Behind the Mask of Mental Illness

Rashida Otunba

*In our effort to raise awareness about mental health concerns on campus, we reached out to student sources to gain new knowledge about this very broad subject. Although our generation is rapidly accepting of mental health concerns, The George-Anne recognizes that this is still a sensitive topic. In the article you are about to read, a student agreed to share their story about their experiences with mental illness and the effect that it has had on their daily life. Due to the sensitive nature of this article, we have agreed to protect the identity of this student.

Bipolar disorder is a mental illness that affects over 5 million adults in the United States. The Depression and Bipolar Support Alliance (DBSA), states that the median age for developing bipolar disorder is 25 years of age, although a person can develop symptoms in every stage of life.

Sudden bursts of anger, bouts of depression, paranoia, mood swings and rash decision-making is a way of life that is foreign to most people, but for many individuals this is a reality of life.

At first glance Gail* seems like a regular student, trying to maintain her grades by going to class and working all while trying to maintain a social life but what unknown to others, she has been struggling with bipolar II disorder for the majority of her life.

The repercussions of misdiagnosis

Born and raised in Georgia, Gail describes her home life as tumultuous. Her father was abusive, and in addition to that she was sent to a strict religious school which did not help to relieve her from the stressors of her home life.

“My dad is really mentally ill himself which really convinced me that I never want to have kids. I’m sure a ton of kids can tell that same story because it’s pretty rampant,” Gail said.

Gail describes her father as a man who grew up in an abusive home as well, noting that the nature of his own abuse exceeded that of her own childhood. Her father was against seeking treatment for himself and was skeptical of medical intervention.

“My dad is crazy smart and has a bunch of degrees in psychology, but he would never go and get himself diagnosed and doesn’t believe in medicine,” she said.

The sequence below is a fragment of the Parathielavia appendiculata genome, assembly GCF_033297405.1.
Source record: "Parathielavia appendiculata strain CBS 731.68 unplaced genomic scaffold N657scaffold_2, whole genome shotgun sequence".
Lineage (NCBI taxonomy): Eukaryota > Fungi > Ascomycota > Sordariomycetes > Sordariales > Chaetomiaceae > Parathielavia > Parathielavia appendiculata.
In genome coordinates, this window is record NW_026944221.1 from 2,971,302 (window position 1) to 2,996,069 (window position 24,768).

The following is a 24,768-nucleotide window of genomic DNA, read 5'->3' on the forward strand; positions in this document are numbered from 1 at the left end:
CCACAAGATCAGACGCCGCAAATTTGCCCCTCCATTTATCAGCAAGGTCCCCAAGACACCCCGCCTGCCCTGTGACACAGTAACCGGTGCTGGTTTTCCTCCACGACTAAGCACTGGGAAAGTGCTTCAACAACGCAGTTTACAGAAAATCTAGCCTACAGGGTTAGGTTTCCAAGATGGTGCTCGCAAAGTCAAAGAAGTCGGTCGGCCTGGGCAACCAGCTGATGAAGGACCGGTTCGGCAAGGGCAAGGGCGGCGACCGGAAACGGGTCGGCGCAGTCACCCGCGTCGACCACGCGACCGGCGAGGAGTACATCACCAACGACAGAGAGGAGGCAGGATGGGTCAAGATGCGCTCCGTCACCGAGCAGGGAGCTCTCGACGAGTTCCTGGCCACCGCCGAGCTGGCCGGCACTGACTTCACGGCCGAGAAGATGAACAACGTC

At the age of 10 when most children are just starting the fifth grade, Gail was institutionalized for the first time for a suicide attempt.

“I had crazy, violent anger and my brain had all this fluid and chemicals, plus I grew up in a bad household in an oppressive school system, which is a bad recipe,” she said.

Prior to her suicide attempt, Gail had been rambunctious and active. In school she was the student who talked constantly and disrupted the class during lessons. This, however, changed drastically when she was wrongly diagnosed with ADD and ADHD in second grade and was prescribed medication to help relieve her symptoms of hyperactivity.

“Since [ADD and ADHD] wasn’t my illness, I was zombied out for, like, four years. My friends in middle school didn’t want to talk to me when I took my medication because it made me so boring,” Gail said.

Gail adds that the medication helped to sedate her and make her focused, but also made her feel cut off from her emotions.

“It definitely cuts you off and puts you in a robot-type business mood, which is super useful but definitely not good for a kid. ”

Help after diagnosis

At 16, Gail was finally diagnosed with bipolar disorder after taking a series of tests given to her by therapists.

“[Being diagnosed] was a really big step. I had been diagnosed with ADD and ADHD up until then because people didn’t want to put that label on a kid. I would guess that there are a lot of people with mental illness that have been diagnosed with ADD and ADHD when it’s really crippling social anxiety or something else.”

Gail is not alone, according to a report released by Michigan State University, one million children in America are misdiagnosed with ADHD.

“I was really relieved when I was finally given the right diagnosis. My behaviours were always much more extreme than ADHD, it was like violence.”

Since being diagnosed, Gail is now on the right medication and feels as if the medicine has made a noticeable impact in her life by greatly helping to alleviate her symptoms.

“My medication is made for treating bipolar disorder and epilepsy. It’s really subtle, the difference it makes in my life. It makes me feel much more in control of my world. It gets rid of my paranoia, which is another irritating trait of bipolar disorder. You think that everyone is looking at you, talking about you, laughing at you. Everyone. It’s just a feeling of judgment from strangers for no good reason but you can’t shake it.”

Her family is her support system. Although she is estranged from her father, she is very close with her mother who was diagnosed with depression as well as her siblings.